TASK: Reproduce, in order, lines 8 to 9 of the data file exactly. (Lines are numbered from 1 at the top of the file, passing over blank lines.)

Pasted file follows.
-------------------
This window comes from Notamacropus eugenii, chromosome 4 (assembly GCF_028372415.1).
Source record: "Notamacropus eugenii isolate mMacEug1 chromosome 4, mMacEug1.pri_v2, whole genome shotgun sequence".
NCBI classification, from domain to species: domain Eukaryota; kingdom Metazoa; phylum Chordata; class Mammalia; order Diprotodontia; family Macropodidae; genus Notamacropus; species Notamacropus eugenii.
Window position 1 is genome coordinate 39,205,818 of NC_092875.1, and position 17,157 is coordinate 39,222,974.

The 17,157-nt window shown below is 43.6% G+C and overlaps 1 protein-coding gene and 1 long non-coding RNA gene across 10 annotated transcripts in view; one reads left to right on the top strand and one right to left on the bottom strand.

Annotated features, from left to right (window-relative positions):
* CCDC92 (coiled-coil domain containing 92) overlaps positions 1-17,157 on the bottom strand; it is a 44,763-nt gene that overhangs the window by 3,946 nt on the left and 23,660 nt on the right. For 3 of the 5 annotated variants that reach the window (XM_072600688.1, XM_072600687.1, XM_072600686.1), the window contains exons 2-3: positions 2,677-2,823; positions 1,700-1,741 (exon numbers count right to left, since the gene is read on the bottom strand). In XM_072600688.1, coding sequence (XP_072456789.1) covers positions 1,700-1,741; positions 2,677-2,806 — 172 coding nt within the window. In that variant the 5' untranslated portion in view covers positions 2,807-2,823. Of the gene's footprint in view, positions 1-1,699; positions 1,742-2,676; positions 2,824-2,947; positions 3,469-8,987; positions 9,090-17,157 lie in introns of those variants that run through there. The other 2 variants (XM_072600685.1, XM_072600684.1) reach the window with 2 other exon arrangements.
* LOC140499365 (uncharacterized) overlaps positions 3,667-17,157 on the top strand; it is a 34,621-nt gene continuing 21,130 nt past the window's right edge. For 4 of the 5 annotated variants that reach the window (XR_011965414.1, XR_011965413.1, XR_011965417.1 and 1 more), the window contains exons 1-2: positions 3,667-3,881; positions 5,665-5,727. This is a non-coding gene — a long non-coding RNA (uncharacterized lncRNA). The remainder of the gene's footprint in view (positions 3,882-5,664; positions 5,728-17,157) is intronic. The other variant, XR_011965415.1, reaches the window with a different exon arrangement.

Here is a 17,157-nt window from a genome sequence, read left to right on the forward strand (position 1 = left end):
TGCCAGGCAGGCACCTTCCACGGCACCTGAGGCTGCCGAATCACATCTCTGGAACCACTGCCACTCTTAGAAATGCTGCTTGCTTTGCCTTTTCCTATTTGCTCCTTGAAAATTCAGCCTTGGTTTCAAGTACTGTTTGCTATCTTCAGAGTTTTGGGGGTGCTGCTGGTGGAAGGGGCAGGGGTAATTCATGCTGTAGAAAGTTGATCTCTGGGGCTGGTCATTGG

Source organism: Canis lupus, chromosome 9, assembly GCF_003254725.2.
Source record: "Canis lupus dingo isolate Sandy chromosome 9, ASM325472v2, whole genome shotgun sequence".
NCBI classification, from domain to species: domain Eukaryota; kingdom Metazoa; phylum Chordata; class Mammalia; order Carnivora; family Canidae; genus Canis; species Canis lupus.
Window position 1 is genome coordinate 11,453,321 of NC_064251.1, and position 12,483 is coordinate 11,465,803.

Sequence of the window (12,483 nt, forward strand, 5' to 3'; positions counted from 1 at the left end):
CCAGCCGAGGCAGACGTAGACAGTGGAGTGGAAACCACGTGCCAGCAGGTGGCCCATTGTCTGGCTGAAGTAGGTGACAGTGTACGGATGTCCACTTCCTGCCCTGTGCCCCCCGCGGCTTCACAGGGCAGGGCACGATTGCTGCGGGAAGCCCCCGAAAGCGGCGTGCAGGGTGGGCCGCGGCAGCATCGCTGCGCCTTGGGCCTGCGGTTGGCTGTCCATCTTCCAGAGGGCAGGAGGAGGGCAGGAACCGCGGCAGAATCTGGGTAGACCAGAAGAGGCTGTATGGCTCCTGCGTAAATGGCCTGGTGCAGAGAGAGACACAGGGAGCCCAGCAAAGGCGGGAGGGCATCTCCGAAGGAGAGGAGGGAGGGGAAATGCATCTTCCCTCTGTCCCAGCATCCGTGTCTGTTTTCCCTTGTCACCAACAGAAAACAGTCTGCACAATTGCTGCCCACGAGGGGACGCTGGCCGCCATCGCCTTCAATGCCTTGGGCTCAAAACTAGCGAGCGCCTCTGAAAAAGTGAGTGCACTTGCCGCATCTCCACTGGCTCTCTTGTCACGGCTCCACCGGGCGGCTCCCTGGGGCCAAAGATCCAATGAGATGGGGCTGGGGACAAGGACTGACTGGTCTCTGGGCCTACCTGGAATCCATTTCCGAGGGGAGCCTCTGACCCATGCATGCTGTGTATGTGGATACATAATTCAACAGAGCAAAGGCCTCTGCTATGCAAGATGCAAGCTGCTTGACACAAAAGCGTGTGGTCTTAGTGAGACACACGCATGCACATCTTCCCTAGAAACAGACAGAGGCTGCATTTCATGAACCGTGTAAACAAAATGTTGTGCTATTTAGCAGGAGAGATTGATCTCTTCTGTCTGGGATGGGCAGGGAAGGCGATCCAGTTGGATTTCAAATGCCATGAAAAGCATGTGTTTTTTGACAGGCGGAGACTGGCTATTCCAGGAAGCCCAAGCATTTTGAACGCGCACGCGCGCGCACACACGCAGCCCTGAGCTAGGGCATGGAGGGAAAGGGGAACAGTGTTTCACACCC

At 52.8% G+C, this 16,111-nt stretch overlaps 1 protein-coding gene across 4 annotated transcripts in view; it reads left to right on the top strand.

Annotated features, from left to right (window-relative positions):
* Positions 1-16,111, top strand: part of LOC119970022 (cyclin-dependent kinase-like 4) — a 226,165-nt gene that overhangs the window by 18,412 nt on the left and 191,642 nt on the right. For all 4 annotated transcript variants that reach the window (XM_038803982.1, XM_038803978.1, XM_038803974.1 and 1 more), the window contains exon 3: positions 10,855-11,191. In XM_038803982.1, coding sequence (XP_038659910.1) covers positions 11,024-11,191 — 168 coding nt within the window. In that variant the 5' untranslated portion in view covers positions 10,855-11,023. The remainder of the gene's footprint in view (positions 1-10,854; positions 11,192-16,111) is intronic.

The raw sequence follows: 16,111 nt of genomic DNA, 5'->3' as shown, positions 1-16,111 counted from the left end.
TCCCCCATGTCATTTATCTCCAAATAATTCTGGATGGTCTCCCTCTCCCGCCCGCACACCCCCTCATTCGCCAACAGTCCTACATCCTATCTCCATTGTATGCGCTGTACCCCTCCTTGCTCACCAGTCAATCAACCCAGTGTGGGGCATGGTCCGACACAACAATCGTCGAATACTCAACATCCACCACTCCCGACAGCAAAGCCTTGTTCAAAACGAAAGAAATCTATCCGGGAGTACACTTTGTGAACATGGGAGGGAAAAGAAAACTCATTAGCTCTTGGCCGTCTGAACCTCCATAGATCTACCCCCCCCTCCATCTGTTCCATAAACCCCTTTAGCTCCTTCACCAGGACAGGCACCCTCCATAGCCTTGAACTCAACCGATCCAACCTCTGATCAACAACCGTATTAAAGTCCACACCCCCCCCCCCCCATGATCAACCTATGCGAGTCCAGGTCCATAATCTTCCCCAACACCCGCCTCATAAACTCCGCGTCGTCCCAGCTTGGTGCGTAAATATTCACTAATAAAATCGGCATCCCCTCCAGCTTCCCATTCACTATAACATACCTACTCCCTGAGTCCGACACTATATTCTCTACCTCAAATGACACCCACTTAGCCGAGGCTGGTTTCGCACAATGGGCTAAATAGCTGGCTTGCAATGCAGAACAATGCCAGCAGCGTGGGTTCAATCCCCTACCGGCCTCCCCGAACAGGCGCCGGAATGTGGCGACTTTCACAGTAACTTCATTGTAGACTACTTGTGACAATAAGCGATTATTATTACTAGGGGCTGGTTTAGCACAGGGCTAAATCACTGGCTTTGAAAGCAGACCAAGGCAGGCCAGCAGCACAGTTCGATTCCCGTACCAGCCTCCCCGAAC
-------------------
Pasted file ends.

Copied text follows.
* LOC140499365 (uncharacterized) overlaps positions 3,667-17,157 on the top strand; it is a 34,621-nt gene continuing 21,130 nt past the window's right edge. For 4 of the 5 annotated variants that reach the window (XR_011965414.1, XR_011965413.1, XR_011965417.1 and 1 more), the window contains exons 1-2: positions 3,667-3,881; positions 5,665-5,727. This is a non-coding gene — a long non-coding RNA (uncharacterized lncRNA). The remainder of the gene's footprint in view (positions 3,882-5,664; positions 5,728-17,157) is intronic. The other variant, XR_011965415.1, reaches the window with a different exon arrangement.

Here is a 17,157-nt window from a genome sequence, read left to right on the forward strand (position 1 = left end):